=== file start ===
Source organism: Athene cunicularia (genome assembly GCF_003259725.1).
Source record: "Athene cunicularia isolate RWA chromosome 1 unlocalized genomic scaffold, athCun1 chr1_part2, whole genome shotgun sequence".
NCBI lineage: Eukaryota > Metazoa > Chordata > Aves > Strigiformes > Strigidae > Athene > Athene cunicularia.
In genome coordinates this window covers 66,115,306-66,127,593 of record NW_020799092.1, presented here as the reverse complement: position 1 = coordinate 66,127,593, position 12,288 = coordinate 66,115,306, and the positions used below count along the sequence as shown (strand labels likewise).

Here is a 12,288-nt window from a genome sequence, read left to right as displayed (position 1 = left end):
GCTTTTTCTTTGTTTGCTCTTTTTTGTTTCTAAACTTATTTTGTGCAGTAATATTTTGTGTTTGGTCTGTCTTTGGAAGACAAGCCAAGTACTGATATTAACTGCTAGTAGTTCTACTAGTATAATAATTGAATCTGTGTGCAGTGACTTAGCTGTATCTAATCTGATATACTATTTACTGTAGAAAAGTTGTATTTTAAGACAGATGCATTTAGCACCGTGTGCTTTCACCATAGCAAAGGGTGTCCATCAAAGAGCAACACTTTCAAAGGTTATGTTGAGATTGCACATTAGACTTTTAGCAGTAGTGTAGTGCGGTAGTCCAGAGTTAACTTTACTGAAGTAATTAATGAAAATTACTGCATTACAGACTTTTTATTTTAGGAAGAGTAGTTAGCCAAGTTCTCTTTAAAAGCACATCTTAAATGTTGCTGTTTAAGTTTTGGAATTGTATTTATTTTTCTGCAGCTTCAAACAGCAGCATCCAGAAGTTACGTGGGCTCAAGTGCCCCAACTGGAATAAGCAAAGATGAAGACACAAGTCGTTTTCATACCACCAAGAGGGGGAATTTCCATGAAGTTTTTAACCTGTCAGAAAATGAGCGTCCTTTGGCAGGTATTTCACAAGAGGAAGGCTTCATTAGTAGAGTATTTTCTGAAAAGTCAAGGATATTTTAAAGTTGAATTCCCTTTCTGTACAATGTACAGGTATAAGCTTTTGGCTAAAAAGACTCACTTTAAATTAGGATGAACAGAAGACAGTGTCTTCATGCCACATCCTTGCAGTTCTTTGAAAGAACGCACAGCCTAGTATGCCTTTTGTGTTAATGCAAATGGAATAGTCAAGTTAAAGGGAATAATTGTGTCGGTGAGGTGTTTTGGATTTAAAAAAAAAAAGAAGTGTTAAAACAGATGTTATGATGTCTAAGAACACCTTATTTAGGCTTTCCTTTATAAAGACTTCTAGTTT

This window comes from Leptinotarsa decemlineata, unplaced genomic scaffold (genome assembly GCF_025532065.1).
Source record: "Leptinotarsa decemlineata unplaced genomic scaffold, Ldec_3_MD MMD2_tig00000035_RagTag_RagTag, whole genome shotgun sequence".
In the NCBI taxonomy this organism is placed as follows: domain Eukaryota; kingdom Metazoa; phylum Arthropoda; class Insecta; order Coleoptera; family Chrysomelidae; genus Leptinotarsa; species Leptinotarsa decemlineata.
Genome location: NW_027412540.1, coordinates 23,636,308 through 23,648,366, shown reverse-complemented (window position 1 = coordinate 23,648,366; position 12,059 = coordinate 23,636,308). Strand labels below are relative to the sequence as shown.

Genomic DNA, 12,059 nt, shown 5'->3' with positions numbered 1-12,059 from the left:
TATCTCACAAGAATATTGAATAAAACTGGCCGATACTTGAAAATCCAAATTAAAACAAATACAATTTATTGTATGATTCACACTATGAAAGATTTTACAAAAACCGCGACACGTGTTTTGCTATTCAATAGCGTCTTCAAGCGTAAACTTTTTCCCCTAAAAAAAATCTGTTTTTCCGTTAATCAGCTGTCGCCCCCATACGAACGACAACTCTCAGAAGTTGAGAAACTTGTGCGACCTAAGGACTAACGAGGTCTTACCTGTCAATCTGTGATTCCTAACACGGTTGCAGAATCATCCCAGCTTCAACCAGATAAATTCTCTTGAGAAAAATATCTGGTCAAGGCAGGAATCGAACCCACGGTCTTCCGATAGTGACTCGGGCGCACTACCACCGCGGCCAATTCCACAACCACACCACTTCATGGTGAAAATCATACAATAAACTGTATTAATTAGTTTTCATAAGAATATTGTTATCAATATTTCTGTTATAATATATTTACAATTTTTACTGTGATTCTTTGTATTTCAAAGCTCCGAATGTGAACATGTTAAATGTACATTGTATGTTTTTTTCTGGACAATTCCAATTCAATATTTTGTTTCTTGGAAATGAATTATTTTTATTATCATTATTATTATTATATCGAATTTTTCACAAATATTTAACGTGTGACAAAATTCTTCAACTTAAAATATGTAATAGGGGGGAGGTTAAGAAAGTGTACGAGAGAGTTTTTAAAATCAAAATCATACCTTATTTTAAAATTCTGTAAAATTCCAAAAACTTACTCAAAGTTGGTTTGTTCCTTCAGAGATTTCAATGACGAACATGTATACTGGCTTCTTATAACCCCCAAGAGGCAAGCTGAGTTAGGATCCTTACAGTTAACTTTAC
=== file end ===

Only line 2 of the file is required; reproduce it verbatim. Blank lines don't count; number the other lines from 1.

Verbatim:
Source record: "Athene cunicularia isolate RWA chromosome 1 unlocalized genomic scaffold, athCun1 chr1_part2, whole genome shotgun sequence".